Monday, 19 September 2011

Baked Chiles Rellenos

I was very excited to go into my local grocery and find Ontario-grown ancho and Anaheim chiles for sale! Until recently, they have been practically unheard of here. However, the influx of Mexican Mennonites returning to Canada in the last few years has made available much more in the way of Mexican food and ingredients than used to be the case. Snatch them up if you can find them!

Anaheim chiles are long, straight and fairly narrow, in a light mid-green. They are quite mild. Poblanos are a very dark green, wider, and shorter, but they will hold more filling. Poblanos are more of a gamble, in terms of heat: they may be quite mild, or they may have a real bite, although most will be more in the middle. Either way, they have a rich and unique flavour.

North Americans tend to think of chiles rellenos (stuffed chiles) as containing cheese. That is certainly one traditional filling, and one I really love. However, Mexicans fill chiles with all kinds of things. Meat and rice, other vegetables, fish - there are lots of possibilities.

When planning to serve the chiles, keep in mind that most people will probably eat two if they are the main portion of the meal. They are generally served with rice.

When I have wanted to make them a little less rich, I have cut the filling with other ingredients such as lightly cooked fresh corn kernels, or cooked quinoa or cous-cous. A little minced fresh parsley, if you have it, is a good addition.

I hate to say this is a simplified version of Chiles Rellenos (because they are baked rather than fried) because they are still very time-consuming, and the roasting of the vegetables definitely requires some patience!

4 to 6 stuffed chiles
Allow 1 hour to roast chiles, and do it 1 hour in advance, at least
Then, 20 minutes prep time plus 1 hour cook time

Baked Chiles Rellenos
Prepare the Vegetables
6 Anaheim or 4 poblano chiles
4 medium tomatoes

Wash the chiles and tomatoes. Roast them over a stove element. This is best with a gas stove, but it can be done on an electric stove too. Alternatively, they can be roasted under the broiler. In either case, watch them carefully and turn them every 5 minutes or so in order to get them done everywhere. The skins should get quite charred all over. Once they are done, put them in a container that has a cover, cover them and leave them to cool. This may not take as much as an hour, but it is slower than you would expect so allow yourself lots of time.

When you are ready to proceed, peel off the skins. They should come right off fairly easily, and can be helped along by holding the chiles under cold running water as you peel. The peeled chiles should be softened, but not enough to be particularly fragile. You may wish to simply blanch the tomatoes, rathe than charring them, but the charring will add a little depth to the flavour.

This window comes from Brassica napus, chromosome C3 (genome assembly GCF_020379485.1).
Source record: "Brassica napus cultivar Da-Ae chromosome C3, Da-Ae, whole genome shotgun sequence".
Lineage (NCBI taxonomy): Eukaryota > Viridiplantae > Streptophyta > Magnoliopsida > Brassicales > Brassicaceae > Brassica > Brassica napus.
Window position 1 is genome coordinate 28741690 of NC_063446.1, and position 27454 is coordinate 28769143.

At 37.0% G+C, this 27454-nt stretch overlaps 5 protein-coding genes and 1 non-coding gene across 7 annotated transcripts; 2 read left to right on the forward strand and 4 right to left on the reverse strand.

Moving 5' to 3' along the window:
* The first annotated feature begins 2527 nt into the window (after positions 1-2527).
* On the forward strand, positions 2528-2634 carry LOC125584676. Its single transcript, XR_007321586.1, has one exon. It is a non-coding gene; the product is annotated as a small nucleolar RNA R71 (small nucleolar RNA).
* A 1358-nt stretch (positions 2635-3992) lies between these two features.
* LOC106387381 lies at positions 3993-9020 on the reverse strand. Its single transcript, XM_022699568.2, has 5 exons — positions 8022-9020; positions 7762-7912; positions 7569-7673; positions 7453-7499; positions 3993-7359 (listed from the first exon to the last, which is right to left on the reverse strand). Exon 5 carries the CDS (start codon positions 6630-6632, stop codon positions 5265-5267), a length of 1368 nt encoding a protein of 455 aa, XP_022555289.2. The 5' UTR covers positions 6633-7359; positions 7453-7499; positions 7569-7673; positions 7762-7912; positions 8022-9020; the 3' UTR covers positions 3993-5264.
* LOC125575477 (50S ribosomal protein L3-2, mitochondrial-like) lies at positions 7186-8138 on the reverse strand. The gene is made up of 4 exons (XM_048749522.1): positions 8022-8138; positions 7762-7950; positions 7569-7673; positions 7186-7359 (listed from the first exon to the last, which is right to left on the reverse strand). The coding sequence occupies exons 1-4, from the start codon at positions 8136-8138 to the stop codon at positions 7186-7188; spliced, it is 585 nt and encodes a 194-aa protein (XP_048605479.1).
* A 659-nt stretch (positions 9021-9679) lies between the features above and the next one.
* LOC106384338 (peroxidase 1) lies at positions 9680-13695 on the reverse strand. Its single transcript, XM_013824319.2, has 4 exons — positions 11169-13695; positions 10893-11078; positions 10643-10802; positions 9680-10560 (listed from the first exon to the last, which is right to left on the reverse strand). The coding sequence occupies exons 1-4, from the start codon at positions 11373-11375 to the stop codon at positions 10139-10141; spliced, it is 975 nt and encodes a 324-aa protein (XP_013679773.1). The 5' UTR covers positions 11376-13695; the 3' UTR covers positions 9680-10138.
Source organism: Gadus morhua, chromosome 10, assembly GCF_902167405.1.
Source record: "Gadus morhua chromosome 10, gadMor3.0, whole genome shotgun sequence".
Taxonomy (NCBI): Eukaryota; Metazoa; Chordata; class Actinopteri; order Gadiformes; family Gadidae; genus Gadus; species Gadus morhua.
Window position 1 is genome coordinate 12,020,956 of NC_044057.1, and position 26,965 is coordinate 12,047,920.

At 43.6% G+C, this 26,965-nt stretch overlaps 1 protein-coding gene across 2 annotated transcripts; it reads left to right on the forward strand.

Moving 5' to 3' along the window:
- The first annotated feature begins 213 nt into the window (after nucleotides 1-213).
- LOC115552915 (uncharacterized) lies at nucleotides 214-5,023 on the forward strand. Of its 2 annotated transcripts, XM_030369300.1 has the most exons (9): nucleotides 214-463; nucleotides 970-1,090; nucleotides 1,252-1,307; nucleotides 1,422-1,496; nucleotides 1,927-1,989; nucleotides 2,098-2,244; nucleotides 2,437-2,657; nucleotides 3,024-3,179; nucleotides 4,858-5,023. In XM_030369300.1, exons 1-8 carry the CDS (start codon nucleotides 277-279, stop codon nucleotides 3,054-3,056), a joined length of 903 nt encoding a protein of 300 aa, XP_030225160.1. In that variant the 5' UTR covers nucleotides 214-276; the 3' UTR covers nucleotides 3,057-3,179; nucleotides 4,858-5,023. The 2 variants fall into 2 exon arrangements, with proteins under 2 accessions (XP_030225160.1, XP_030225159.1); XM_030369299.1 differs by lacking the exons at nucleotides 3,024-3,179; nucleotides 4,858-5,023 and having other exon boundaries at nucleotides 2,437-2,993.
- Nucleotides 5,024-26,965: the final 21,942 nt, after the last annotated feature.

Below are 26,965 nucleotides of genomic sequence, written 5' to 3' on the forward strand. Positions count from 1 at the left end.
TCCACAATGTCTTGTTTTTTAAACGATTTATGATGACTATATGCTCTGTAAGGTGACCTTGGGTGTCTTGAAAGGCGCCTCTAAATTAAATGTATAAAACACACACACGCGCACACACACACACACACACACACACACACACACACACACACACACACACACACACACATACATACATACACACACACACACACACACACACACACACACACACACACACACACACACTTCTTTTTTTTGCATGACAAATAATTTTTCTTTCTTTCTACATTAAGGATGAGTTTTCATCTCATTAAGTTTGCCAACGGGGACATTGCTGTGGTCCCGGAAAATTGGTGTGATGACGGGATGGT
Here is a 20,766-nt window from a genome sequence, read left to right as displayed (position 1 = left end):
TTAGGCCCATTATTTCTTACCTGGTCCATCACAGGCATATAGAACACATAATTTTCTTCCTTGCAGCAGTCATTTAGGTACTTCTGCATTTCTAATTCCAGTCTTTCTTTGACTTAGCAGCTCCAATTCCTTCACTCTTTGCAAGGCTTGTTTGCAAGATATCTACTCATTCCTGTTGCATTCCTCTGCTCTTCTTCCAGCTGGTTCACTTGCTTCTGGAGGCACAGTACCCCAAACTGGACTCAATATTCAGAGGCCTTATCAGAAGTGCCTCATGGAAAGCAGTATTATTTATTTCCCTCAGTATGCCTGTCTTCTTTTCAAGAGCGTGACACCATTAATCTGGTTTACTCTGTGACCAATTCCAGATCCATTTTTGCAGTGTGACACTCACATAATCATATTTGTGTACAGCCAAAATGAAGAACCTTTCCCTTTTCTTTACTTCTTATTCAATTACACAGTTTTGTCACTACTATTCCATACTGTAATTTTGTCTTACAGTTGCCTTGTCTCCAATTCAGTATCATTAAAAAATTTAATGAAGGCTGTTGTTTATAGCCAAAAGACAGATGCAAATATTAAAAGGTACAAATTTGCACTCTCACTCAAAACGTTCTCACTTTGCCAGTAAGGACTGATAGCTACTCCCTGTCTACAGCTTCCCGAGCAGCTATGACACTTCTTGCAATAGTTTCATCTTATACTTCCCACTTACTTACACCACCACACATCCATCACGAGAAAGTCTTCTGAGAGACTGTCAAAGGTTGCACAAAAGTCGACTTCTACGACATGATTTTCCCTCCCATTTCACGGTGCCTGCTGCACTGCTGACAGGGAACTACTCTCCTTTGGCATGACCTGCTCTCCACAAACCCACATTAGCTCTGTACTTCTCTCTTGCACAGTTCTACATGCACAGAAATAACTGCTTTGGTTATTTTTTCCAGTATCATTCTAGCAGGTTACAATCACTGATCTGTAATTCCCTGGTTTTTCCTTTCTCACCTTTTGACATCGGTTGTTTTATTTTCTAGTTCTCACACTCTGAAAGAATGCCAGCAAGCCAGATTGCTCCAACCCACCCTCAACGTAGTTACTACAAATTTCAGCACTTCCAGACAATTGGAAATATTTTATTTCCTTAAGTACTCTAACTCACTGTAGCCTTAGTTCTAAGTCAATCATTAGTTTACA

Cut the cores from the tomatoes, and chop them roughly. Put them in a pot with any juices they have accrued and bring them to a boil. Boil until they are quite soft - 5 minutes should be sufficient - then purée them. This is the sauce to be served hot with the finished chiles. It is supposed to be rather thin.

Cut the cores from the chiles, removing the seeds and any tough inner membranes. Rinse them in cold water and drain well.

Make the Filling:
100 grams (1/4 pound) old Cheddar cheese
300 grams (3/4 pound) ricotta, chevre or other soft, mild cheese
1 teaspoon rubbed oregano

Grate the Cheddar, and blend it with the ricotta and the oregano.

Divide the cheese into equal portions, one portion for each chile. Stuff the cheese into the chiles. using the broad end of a chopstick or a wooden spoon handle to poke it in all the way to the ends.

Make the Batter:
6 tablespoons soft whole wheat flour
1 teaspoon baking powder
a pinch of salt
2 extra-large eggs
2 tablespoons mild vegetable oil
a bit more flour

Lightly oil a baking pan that will hold the chiles fairly snugly. Preheat the oven to 350°F.

Measure the flour, baking powder and salt into a bowl, and give them a stir. Break in the eggs and add the oil, and mix until well blended.

Dust each chile in a little flour, then dip them in the batter. Lay them in the prepared pan. Scrape any extra batter over the top of them once they are all in.

Bake the chiles for about 1 hour, until the batter is fairly brown and the cheese is bubbly. Heat the tomato sauce through, and pass it with the chiles.

Last year at this time I canned Tomatillo Salsa and cooked Edamame. I have just dealt with both of the same things for this year as well. I've added a photo for the salsa, which I didn't have last year.

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